I think that there would have to be a bit more of a limiting function in the nature of the question. The scope of "modern literature" is fairly broad. I will say that some of the thematic elements of modern literature's favorite targets were illuminated through music from The Beatles. Most of this will be found in the second phase of their music. Their exploration of themes such as alienation ("She Said, She Said" or "Nowhere Man") are excellent starting points for works of modern fiction where the investigation into notions of self identity often surround such an item. Consider most young adult fiction as a point of convergence here. The element of transformation found in songs like "Revolution" or "Helter Skelter" is something that strikes at modern literature's desire to present what is into what can be.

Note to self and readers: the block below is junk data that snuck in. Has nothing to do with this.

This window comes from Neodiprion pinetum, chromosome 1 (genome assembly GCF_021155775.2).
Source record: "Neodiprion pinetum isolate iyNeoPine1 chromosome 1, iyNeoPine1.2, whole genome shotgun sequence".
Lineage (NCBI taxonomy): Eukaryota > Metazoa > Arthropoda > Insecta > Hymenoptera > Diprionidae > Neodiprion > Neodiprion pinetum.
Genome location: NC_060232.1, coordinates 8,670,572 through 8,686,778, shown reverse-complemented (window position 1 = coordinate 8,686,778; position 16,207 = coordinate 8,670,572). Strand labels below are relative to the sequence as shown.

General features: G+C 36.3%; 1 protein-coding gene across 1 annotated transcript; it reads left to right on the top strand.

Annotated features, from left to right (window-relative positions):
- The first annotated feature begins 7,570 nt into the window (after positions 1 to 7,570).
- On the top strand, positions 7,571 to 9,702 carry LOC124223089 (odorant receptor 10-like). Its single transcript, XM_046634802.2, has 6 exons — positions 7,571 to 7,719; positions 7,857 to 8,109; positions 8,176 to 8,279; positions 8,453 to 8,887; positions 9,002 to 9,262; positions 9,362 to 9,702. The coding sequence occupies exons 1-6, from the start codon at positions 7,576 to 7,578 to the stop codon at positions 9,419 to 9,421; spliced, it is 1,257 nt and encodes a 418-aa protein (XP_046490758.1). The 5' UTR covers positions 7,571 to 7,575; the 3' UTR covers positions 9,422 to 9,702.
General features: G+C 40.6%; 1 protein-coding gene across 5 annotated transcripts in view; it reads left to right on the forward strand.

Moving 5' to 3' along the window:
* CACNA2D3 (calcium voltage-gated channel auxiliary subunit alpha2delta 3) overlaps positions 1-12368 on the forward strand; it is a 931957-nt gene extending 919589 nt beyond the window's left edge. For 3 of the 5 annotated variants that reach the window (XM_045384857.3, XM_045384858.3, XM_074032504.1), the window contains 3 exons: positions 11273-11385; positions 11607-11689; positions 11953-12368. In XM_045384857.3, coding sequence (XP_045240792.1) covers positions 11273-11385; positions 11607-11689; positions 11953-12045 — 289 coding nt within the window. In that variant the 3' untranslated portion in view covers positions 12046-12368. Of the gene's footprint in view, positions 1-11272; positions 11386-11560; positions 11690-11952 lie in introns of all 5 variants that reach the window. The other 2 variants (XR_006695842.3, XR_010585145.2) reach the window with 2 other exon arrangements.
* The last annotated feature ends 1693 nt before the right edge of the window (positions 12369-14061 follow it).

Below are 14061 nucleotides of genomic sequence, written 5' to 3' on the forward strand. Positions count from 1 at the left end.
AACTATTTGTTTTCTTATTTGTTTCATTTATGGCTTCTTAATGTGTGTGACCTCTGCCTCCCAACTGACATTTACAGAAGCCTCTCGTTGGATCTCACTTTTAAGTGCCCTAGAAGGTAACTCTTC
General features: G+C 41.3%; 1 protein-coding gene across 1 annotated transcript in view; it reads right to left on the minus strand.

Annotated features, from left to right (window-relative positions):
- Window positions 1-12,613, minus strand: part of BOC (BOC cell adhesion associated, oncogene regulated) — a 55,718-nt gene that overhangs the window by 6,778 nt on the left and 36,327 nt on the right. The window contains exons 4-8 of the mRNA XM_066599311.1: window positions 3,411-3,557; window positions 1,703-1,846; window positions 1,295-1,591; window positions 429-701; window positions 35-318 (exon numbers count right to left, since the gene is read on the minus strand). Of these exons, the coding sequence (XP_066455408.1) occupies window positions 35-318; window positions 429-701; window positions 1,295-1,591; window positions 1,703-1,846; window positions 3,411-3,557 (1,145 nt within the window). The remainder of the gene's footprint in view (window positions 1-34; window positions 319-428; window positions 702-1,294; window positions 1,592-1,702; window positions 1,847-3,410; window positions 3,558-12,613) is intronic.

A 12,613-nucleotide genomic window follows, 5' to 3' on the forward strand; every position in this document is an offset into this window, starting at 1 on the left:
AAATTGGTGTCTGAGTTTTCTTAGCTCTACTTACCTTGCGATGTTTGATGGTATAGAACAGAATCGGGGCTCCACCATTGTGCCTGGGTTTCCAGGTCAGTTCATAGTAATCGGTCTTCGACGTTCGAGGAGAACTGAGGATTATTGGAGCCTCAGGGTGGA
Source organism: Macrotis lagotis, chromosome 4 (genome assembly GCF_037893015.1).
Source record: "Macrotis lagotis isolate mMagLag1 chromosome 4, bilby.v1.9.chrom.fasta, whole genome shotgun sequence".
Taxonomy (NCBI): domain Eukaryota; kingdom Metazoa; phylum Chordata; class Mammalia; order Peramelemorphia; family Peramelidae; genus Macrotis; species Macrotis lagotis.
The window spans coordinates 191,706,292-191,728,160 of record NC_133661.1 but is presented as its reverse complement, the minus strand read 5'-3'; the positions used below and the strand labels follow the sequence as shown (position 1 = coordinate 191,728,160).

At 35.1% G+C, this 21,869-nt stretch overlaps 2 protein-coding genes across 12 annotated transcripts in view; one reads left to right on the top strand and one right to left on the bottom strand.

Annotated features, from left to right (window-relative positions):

From an intellectual point of view, the music of The Beatles corresponds quite well to postmodernism, and the emphasis on deconstruction. One can see this in the closing songs of the last Beatles' album, "Abbey Road." The conclusion of "In the end, the love you take is equal to the love you make," is highly postmodern in its quality of deconstructing that which is accepted and forcing reexamination. Similar tendencies to favor deconstruction and a movement away from accepted rationalist approaches to being in the world can be seen in songs like "Let it Be" or "Obladi, Oblada." In these songs, modern intellectual literature in terms of philosophical elements become heavily influenced and channeled in the music of the Fab Four.